Thread It Like Its Hot

Hyper Threading was a great technology, simply first introduced on the wrong processor. The execution units of any modern day microprocessor are power hungry and consume a lot of die space, the last thing you want is to have them be idle with nothing to do. So you implement various tricks to keep them fed and working as often as possible. You increase cache sizes to make sure they never have to wait on main memory, you integrate a memory controller to ensure that trips to main memory are as speedy as possible, you prefetch data that you think you'll need in the future, you predict branches, etc...

Enabling simultaneous multi-threaded (SMT) execution is one of the most power efficient uses of a microprocessor's transistor budget, as it requires a very minimal increase in die size but can easily double the utilization of a CPU's execution units. SMT, or as Intel calls it, Hyper Threading does this by simply dispatching two threads of instructions to an individual processor core at the same time without increasing the available execution resources. Parallelism is paramount to extracting peak performance out of any out of order core, double the number of instructions being looked at to extract parallelism from and you increase your likelihood of getting work done without waiting on other instructions to retire or data to come back from memory.

In the Pentium 4 days enabling Hyper Threading required less than a 5% increase in die size but resulted in anywhere from a 0 - 35% increase in performance. On the desktop we rarely saw a big boost in performance except in multitasking scenarios, but these days multithreaded software is far more common than it was six years ago when Hyper Threading first made its debut.


This table shows what needed to be added, partitioned, shared or unchanged to enable Hyper Threading on Intel's Core microarchitecture

When the Pentium 4 made its debut however all we really had to worry about was die size, power consumption had yet to become a big issue (which the P4 promptly changed). These days power efficiency, die size and performance all go hand in hand and thus the benefits of Hyper Threading must also be looked at from the power perspective.

I took a small sampling of benchmarks ranging from things like POV-Ray which scales very well with more threads to iTunes, an application that couldn't care less if you had more than two cores. What we're looking at here are the performance and power impact due to Hyper Threading:

Intel Core i7-965 (Nehalem 3.2GHz) POV-Ray 3.7 Beta 29 Cinebench R10 1CPU Race Driver GRID
HT Disabled 3239 PPS 207W 4671 CBMarks 161.8W 103 fps 300.7W
HT Enabled 4202 PPS 233.7W 4452 CBMarks 159.5W 102.9 fps 302W

 

Looking at POV-Ray we see a 30% increase in performance for a 12% increase in total system power consumption, that more than exceeds Intel's 2:1 rule for performance improvement vs. increase in power consumption. The single threaded Cinebench test shows a slight decrease in both performance and power consumption (negligible) and the same can be said for Race Driver GRID.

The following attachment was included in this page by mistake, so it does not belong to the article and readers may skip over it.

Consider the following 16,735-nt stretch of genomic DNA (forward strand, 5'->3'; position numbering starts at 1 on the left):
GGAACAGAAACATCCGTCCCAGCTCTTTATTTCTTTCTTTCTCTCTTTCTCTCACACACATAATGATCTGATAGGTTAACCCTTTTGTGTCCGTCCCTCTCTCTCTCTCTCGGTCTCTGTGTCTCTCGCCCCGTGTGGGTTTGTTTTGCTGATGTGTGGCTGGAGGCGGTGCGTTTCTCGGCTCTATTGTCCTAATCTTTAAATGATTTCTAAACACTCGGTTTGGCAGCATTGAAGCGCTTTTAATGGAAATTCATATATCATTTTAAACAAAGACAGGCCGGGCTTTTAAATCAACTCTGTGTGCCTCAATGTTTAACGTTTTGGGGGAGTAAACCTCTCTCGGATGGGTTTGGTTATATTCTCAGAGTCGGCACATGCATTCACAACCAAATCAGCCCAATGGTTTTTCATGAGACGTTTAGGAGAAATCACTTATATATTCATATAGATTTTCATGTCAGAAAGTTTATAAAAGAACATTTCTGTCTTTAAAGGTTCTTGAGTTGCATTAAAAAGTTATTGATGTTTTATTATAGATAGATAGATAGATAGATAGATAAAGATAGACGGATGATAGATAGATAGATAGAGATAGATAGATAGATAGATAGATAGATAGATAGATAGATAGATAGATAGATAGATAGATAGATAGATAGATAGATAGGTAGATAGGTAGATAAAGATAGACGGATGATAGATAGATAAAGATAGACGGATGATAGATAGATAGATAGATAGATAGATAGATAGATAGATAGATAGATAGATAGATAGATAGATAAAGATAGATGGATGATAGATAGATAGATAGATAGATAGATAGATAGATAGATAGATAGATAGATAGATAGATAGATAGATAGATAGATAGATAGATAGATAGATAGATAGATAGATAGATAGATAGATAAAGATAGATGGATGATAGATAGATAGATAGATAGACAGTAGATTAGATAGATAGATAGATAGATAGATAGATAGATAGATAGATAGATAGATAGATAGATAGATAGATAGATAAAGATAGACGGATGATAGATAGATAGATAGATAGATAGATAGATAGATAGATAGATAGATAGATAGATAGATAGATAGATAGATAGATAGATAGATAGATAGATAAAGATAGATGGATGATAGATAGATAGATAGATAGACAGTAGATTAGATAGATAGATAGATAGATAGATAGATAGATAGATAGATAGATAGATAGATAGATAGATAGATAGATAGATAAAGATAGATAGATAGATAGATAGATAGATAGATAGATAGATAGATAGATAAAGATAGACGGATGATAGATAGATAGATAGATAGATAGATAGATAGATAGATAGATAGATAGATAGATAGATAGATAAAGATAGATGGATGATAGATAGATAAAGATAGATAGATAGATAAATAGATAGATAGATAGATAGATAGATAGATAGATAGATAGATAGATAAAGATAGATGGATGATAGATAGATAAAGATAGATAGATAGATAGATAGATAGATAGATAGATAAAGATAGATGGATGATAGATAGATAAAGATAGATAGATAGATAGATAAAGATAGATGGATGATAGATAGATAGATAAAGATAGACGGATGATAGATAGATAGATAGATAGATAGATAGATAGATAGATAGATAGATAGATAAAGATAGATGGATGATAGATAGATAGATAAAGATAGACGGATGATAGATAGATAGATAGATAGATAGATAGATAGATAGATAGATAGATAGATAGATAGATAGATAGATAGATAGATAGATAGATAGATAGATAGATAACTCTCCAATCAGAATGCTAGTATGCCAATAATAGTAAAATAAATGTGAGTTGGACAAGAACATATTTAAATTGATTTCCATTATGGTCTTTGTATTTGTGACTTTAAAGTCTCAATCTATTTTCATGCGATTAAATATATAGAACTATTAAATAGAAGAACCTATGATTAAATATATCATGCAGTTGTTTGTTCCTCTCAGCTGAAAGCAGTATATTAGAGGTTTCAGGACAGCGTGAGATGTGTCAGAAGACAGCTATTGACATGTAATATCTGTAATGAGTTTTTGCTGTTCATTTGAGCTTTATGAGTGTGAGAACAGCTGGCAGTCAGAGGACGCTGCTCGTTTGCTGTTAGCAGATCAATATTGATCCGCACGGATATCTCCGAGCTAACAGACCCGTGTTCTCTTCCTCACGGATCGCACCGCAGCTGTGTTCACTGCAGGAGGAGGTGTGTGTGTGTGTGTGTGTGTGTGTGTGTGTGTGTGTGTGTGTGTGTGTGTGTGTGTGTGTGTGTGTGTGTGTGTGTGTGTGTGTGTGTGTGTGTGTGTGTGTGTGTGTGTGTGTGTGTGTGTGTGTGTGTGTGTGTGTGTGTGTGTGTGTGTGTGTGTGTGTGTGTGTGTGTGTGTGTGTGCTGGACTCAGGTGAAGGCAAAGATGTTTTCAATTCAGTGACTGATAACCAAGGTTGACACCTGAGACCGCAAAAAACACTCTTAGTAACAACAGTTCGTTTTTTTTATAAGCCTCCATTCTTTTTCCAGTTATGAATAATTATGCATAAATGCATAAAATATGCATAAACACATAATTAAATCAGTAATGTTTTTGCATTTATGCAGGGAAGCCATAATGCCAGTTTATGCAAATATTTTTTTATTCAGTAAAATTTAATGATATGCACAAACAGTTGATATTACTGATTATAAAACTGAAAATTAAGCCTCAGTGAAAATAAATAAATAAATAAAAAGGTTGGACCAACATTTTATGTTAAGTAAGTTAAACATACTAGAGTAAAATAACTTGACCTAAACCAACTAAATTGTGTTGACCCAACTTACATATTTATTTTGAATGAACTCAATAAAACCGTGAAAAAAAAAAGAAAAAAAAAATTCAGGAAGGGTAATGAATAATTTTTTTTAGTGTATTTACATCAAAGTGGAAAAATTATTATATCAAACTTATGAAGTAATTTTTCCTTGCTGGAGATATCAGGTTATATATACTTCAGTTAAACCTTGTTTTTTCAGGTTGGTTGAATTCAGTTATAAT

When Hyper Threading improves performance, it does so at a reasonable increase in power consumption. When performance isn't impacted, neither is power consumption. This time around Hyper Threading has no drawbacks, while before the only way to get it was with a processor that was too hot and barely competitive, today Intel offers it on an architecture that we actually like. Hyper Threading is actually the first indication of Nehalem's true strength, not performance, but rather power efficiency...

Intel's Warning on Memory Voltage Is Nehalem Efficient?
POST A COMMENT

74 Comments

View All Comments

  • mjrpes3 - Monday, November 3, 2008 - link

    Any chance we'll see some database/apache benchmarks based on Nehalem soon? Reply
  • fzkl - Monday, November 3, 2008 - link

    "Where Nehalem really succeeds however is in anything involving video encoding or 3D rendering"

    We have new CPU that does Video encoding and 3D Rendering really well while at the same time the GPU manufacturers are offloading these applications to the GPU.

    The CPU Vs GPU debate heats up more.
    _______________________________________________________________
    www.topicbean.com
    Reply
  • Griswold - Tuesday, November 4, 2008 - link

    Wheres the product that offloads encoding to GPUs - all of them, from both makers - as a publicly available product? I havent seen that yet. Of course, we havent seen Core i7 in the wild yet either, but I bet it will be many moons before there is that single encoding suite that is ready for primetime regardless of the card that is sitting in your machine. On the other hand, I can encode my stuff right now with my current Intel or AMD products and will just move them over to the upcoming products without having to think about it.

    Huge difference. The debate isnt really a debate yet, if you're doing more than just talking about it.
    Reply
  • haukionkannel - Monday, November 3, 2008 - link

    Well if both CPU and GPU are better for video encoding, the better! Even now the rendering takes forever.
    So there is not any problem if GPU helps allready good 3d render CPU. Everything that gives more speed is just bonus!
    Reply

Log in

Don't have an account? Sign up now